June 24th 2016: lost a continent, gained … a cat?

Everyone always remembers where they were when …. at this point you can insert the unique cultural reference point of your generation; for my parents it was when JFK was shot, for us up until now it was probably 9:11, but from now on it will be probably be the day Britain voted to leave the EU.

Because of today’s referendum results, there are things which my generation took for granted that will simply be the fuzzy memories of the older generation as far as my two children are concerned. And there’s so many voices out there, expressing so many opinions, that it really feels pointless to add my own.  I wrote a blog about my thoughts on Brexit a couple of weeks ago, so you can guess how I’m feeling today.

But life throws random, bizarre connections at you.  Yes, the world has changed forever, and we will always remember this day.  But in years to come, if anyone asks my daughters what they remember about the day Britain voted to leave the EU, they will say “It’s the day we got a cat”.

It all happened kind of quickly.  We’ve been talking about a pet for about 12  months now – I would love a dog but Husband wouldn’t, and so we’ve agreed that a cat would be a more manageable addition to the household. Just over a week ago I made a phone call to our local cat rescue people, on Tuesday we went to visit our potential new family member, yesterday we paid our adoption fee via the bank, and bought cat supplies, and this evening Dudley the Brexit Cat arrived in his new home.

He doesn’t seem that bothered by the fact that pound has fallen to its lowest level in 30 years, or that David Cameron has resigned. In fact, for an animal who has been dumped in a house full of strangers, he’s extremely chilled.  Perhaps he’s decided to wait until Boris Johnson is PM and we’re in full blown recession before he really starts worrying? But instead of hiding under a chair like we were expecting, within 90 minutes of his arrival he was already checking out whose lap was the most comfortable. When I left him in the adjoining room to come and write this, I was summoned back by an imperious miaowing.  When I went back to check on him, he promptly climbed onto my lap, purring loudly and nuzzling my hands.  He’s attempted to sit on my knee while I’ve been writing this, slid off, climbed back on again, walked across the keyboard, pawed at the screen, crept behind it and then wandered off again. If he were an immigrant and I were a Brexit voter I’d accuse him of coming in here, with his foreign feline customs, and undermining the fabric of our society.  I certainly have the distinct impression that (he’s back on my lap now) he’s going to impose his own laws (sitting next to the screen and staring at me) without any consultation with the locals, and make a few changes to the place to suit his own requirements (gone back to the armchair).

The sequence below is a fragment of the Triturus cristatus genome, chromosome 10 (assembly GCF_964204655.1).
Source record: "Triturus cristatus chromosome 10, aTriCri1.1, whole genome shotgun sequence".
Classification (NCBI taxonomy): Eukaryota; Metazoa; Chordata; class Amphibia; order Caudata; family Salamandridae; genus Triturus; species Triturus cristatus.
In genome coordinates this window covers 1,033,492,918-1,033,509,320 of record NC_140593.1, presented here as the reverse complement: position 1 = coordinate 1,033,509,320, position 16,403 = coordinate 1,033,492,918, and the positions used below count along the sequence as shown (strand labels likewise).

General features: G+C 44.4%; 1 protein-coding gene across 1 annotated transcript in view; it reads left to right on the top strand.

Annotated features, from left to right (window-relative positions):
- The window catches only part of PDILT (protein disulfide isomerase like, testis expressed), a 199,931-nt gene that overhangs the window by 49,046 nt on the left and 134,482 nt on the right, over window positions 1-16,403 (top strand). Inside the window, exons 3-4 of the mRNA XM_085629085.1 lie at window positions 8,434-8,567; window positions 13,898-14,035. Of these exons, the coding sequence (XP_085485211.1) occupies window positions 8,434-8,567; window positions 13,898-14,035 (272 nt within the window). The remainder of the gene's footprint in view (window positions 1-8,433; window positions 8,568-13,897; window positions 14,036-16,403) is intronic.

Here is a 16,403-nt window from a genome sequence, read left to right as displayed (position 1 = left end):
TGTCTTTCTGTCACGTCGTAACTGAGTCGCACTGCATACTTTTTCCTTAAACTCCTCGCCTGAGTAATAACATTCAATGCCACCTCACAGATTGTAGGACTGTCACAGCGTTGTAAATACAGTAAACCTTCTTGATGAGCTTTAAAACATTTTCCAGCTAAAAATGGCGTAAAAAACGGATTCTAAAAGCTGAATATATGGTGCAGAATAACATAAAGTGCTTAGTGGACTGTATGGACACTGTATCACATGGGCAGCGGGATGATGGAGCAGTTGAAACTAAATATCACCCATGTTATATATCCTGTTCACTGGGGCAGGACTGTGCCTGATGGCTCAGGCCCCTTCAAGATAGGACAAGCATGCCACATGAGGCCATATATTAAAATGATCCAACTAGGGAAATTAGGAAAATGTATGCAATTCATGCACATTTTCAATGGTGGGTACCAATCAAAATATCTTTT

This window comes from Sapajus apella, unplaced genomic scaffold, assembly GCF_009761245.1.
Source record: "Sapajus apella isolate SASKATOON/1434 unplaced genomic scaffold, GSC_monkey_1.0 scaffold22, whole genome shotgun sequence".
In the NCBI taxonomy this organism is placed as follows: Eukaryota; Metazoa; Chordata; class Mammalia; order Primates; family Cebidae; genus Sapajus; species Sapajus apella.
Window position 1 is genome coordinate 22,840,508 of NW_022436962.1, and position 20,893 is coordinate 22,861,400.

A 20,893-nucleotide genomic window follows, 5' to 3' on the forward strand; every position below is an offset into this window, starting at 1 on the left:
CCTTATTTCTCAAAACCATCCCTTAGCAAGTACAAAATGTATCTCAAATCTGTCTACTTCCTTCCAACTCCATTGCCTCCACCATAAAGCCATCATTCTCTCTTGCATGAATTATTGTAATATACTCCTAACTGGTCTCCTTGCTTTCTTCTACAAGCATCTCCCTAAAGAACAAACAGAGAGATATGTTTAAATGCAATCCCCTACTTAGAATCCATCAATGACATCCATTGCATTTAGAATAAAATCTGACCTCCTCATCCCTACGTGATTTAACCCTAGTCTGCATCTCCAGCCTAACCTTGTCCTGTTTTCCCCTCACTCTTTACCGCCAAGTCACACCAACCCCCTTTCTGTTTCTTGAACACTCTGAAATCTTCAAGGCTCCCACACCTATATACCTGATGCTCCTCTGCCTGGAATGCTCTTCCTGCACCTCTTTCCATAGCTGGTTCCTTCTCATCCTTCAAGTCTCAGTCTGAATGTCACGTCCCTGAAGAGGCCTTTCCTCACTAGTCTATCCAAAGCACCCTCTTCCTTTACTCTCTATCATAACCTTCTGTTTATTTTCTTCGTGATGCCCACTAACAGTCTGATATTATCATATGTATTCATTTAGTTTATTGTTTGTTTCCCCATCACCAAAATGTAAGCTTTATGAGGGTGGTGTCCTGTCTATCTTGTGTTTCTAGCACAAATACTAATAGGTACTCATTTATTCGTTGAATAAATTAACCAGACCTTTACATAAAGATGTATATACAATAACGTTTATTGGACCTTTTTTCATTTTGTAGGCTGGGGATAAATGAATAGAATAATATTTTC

13495111_1238758942825511_5934753828564839321_nWill he stay? He’s welcome to – the kids are in love already. But I know that cats wander and play under cars, so I don’t know what the future holds for Dudley any more than I know what will happen to our economy, our government, our jobs, our relationship with our European friends and neighbours in the months and years ahead. It feels like the first day of an uncertain future. But it’s a little bit brighter for having a cat to sit on your lap.

 

 

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